Affordable housing a major issue in national survey of mayors

Seen as major impediment to social mobility


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An annual Boston University survey of mayors from across the country has found bipartisan agreement that affordable housing – or the lack thereof – is a nagging issue affecting their residents’ social mobility.

The 2018 Boston University 2018 Menino Survey of Mayors asked more than 100 mayors in cities with 75,000 or more residents about their thoughts on housing, economic development, health and other issues that their towns face.

Some 62 percent said affordable housing is part of their city’s infrastructure, and 64 percent of those surveyed say they favor addressing using municipal bonds instead of partnering with private-sector developers.

According to the survey:

 • 43 percent of mayors of high-cost cities believe housing costs are the greatest obstacle to social mobility in their community.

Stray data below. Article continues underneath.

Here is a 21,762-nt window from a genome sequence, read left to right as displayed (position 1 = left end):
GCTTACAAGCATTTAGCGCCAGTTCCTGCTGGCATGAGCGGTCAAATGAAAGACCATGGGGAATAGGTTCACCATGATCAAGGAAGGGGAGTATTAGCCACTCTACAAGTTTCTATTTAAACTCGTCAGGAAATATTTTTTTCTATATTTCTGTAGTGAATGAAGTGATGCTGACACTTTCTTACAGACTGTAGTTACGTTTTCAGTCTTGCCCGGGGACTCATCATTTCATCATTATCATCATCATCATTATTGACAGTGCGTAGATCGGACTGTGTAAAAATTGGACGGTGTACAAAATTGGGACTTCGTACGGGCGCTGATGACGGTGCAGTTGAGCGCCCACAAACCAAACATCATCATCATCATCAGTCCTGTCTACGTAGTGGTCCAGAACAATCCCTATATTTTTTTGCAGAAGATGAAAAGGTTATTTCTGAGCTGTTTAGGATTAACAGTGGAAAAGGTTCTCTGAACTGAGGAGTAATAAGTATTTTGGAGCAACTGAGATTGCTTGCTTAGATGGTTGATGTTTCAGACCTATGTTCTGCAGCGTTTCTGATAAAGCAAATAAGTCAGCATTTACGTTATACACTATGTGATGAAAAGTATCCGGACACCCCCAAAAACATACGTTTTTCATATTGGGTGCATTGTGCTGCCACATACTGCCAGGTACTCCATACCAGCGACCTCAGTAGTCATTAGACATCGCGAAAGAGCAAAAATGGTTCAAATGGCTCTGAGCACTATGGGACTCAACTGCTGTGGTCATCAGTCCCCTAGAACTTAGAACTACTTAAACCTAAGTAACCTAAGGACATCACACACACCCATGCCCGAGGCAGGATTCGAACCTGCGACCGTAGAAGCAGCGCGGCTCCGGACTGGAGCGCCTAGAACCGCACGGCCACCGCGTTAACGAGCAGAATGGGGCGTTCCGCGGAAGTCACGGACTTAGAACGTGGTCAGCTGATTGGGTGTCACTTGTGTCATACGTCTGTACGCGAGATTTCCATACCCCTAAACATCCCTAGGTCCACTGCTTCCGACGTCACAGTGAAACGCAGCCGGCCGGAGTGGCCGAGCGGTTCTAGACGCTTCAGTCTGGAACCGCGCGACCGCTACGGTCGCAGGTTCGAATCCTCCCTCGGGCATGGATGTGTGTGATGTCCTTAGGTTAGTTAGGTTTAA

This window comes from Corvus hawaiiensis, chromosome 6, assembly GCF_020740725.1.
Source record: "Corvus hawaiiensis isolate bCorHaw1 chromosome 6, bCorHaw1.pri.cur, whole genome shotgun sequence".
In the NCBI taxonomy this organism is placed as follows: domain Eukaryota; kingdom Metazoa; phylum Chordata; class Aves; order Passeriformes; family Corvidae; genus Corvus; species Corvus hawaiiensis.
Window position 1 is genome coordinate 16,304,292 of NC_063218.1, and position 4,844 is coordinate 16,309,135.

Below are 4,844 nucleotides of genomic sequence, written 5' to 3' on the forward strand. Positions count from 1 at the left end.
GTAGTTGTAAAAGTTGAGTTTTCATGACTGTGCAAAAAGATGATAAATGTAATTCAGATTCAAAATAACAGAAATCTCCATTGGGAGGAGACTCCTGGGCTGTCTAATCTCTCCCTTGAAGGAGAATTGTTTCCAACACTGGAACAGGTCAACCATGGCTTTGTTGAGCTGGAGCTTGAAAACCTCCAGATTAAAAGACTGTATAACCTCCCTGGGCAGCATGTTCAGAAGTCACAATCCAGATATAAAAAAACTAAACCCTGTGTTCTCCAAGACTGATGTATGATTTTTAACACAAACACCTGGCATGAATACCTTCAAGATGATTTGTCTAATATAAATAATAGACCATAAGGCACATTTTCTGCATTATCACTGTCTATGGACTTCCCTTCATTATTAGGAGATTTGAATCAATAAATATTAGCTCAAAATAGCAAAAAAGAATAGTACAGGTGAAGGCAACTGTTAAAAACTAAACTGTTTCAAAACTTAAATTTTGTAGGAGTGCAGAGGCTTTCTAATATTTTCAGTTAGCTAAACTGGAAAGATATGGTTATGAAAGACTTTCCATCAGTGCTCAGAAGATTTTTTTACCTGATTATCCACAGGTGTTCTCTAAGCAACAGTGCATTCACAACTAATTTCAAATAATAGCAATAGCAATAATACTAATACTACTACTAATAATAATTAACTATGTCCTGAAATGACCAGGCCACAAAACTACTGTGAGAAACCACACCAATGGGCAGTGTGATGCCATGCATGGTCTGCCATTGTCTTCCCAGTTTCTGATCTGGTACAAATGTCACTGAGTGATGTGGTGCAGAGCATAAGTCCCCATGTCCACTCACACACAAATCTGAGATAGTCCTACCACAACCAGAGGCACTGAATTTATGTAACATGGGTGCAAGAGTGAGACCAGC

• Half of the mayors surveyed want a maximum unit increase of 10 percent while just over 25 percent want more aggressive growth of 20 percent or greater. Big-city mayors prefer more modest growth than their small-city counterparts, but both groups prefer that nearly 60% of the additional housing be owner-occupied, rather than rentals.

 • 56 percent of mayors believe that cities should encourage increasing housing density in more popular, established neighborhoods.

 • 91 percent mayors believe decisions regarding housing development should be made at the city level.

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